Lorrie Moore is one of my favorite authors (Like Life and Birds of America, her story collections, are on my shelf of prized books), but I did not love her new novel, The Gate at the Stairs. I found it emotionally arid, the dialogue too clever by half, the twists, when they come, both unsurprising and unearned. I think it was a mistake for Moore to graft her own distinctive, sardonic voice onto the college-aged farm girl who narrates the story.
And yet. Moore is undeniably a good writer, a real writer. I marveled at her language, from the sound and simile of “In the sky the returning geese were winging over, their honking alto bark like the complaining squawk of a cart” to a starkly vivid “hot lemony sun.” The novel contains observations so acute and thoughtful that I had to restrain myself from underlining them in my borrowed book. (I used Post-Its instead.) Moore captures small moments in all their fibrous complication, as when the narrator catches a little girl before she tumbles to the ground: “Her face seemed to smile and sob at the same time, a look that said That may be fun for some people but not for me, and I placed her securely on my hip, feeling the biceps in my arm already beginning to strengthen and my jutted hip on its way to socket stress and limpage.”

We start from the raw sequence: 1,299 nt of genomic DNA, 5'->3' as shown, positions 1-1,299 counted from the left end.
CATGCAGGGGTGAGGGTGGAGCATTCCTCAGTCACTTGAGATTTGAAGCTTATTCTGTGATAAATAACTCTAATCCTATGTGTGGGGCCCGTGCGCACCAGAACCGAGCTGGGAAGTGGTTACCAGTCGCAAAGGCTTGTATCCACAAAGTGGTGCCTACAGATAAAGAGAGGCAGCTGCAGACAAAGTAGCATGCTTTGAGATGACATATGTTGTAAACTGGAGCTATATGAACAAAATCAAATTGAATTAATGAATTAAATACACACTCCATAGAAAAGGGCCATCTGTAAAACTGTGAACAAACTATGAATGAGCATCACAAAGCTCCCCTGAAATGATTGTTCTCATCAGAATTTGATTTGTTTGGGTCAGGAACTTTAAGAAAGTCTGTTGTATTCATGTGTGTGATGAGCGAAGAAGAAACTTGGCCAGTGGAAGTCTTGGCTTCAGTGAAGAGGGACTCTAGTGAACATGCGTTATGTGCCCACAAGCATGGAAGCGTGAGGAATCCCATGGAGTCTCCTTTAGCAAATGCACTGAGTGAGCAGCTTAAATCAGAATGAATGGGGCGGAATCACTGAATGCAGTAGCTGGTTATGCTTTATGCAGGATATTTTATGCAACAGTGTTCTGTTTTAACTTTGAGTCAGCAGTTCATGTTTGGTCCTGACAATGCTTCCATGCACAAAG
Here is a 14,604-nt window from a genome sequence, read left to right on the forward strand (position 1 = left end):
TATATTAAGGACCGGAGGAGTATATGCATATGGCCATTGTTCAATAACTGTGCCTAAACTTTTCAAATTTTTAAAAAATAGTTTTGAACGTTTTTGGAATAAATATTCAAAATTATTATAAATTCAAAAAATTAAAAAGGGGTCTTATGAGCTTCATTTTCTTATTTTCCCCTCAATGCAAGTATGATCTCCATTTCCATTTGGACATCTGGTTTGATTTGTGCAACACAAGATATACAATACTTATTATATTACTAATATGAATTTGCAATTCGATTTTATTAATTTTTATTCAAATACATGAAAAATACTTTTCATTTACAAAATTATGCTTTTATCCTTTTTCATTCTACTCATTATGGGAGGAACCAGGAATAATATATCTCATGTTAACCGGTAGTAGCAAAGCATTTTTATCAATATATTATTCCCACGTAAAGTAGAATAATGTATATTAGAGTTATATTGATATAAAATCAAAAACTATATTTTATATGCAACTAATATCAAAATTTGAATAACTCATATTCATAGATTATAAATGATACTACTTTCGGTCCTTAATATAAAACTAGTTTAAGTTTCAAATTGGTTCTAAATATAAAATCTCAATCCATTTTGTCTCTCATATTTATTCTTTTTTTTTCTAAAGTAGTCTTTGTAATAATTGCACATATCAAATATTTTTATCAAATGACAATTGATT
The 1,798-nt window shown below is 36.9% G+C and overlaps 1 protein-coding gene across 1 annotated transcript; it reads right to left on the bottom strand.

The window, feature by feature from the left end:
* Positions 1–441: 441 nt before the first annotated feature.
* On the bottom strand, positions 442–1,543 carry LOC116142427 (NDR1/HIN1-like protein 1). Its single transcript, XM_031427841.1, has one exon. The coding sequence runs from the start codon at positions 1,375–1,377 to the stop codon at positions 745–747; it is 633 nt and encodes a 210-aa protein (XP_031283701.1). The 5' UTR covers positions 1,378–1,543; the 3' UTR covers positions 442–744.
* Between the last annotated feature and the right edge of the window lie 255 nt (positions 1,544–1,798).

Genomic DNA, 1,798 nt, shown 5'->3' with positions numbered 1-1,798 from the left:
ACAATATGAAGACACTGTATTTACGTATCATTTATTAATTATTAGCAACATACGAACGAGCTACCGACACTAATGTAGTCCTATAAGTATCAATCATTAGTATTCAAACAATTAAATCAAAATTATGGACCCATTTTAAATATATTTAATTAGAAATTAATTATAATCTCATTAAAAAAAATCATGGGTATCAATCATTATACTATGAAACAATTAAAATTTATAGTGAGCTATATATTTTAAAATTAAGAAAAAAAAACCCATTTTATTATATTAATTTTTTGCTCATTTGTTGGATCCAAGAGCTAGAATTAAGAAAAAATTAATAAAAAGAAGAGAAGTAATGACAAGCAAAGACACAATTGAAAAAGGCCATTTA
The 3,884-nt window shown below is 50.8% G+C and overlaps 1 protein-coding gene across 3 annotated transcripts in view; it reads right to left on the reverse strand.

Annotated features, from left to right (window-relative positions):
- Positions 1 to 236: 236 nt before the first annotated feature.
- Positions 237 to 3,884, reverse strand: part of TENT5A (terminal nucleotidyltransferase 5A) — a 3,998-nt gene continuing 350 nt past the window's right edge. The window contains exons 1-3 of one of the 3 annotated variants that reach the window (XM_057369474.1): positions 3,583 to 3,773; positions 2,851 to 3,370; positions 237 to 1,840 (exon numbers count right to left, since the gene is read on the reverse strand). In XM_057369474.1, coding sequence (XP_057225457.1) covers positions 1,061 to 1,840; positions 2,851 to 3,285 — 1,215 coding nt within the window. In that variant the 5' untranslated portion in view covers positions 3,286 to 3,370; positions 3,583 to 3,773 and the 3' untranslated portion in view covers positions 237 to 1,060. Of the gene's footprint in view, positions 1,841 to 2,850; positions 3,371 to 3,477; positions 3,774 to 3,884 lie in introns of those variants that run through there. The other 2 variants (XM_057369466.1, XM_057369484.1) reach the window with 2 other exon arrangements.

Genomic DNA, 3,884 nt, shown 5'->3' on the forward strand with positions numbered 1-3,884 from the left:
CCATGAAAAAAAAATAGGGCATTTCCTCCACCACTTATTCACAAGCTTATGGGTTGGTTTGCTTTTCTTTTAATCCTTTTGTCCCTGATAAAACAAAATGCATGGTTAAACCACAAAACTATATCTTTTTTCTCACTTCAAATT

Toward the end of the book, Moore makes a quiet, incisive comment about authorial intent that resonated with me, one that I think many writers can relate to. The narrator muses that “in literature — perhaps as in life — one had to speak not of what the author intended but of what a story intended for itself. The creator was inconvenient — God was dead. But the creation itself had a personality and hopes and its own desires and plans and little winks and dance steps and collaged intent. In this way Jacques Derrida overlapped with Walt Disney. The story itself had feet and a mouth, could walk and talk and speak of its own yearnings!”
As a writer, I find it freeing to remember that my conscious intentions for my work are only one part of it, that a fully realized story takes on a life of its own beyond the will and intent of the creator. This moment of insight – one of many such illuminations – redeemed the book for me.